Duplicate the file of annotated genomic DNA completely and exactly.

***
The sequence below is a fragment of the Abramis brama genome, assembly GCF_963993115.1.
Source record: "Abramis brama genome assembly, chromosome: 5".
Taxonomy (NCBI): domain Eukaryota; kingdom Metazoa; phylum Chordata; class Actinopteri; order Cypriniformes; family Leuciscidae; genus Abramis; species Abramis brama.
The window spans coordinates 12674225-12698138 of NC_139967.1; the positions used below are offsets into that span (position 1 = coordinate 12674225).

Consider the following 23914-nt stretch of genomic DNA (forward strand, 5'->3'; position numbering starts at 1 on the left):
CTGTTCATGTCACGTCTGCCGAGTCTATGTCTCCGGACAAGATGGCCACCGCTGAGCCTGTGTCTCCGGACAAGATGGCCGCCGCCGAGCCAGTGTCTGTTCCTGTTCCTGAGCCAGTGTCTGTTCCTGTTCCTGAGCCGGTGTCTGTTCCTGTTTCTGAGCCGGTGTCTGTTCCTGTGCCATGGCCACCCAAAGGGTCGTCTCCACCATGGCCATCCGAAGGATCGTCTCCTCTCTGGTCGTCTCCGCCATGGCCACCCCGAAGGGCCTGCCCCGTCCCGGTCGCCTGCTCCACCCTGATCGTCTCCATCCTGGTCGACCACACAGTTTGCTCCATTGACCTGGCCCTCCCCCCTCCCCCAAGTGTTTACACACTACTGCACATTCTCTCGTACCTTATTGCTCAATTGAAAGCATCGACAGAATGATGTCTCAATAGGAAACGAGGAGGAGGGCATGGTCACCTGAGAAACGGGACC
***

The sequence below is a fragment of the Abramis brama genome, assembly GCF_963993115.1.
Source record: "Abramis brama genome assembly, chromosome: 5".
Taxonomy (NCBI): domain Eukaryota; kingdom Metazoa; phylum Chordata; class Actinopteri; order Cypriniformes; family Leuciscidae; genus Abramis; species Abramis brama.
The window spans coordinates 12674225-12698138 of NC_139967.1; the positions used below are offsets into that span (position 1 = coordinate 12674225).

Consider the following 23914-nt stretch of genomic DNA (forward strand, 5'->3'; position numbering starts at 1 on the left):
CTGTTCATGTCACGTCTGCCGAGTCTATGTCTCCGGACAAGATGGCCACCGCTGAGCCTGTGTCTCCGGACAAGATGGCCGCCGCCGAGCCAGTGTCTGTTCCTGTTCCTGAGCCAGTGTCTGTTCCTGTTCCTGAGCCGGTGTCTGTTCCTGTTTCTGAGCCGGTGTCTGTTCCTGTGCCATGGCCACCCAAAGGGTCGTCTCCACCATGGCCATCCGAAGGATCGTCTCCTCTCTGGTCGTCTCCGCCATGGCCACCCCGAAGGGCCTGCCCCGTCCCGGTCGCCTGCTCCACCCTGATCGTCTCCATCCTGGTCGACCACACAGTTTGCTCCATTGACCTGGCCCTCCCCCCTCCCCCAAGTGTTTACACACTACTGCACATTCTCTCGTACCTTATTGCTCAATTGAAAGCATCGACAGAATGATGTCTCAATAGGAAACGAGGAGGAGGGCATGGTCACCTGAGAAACGGGACC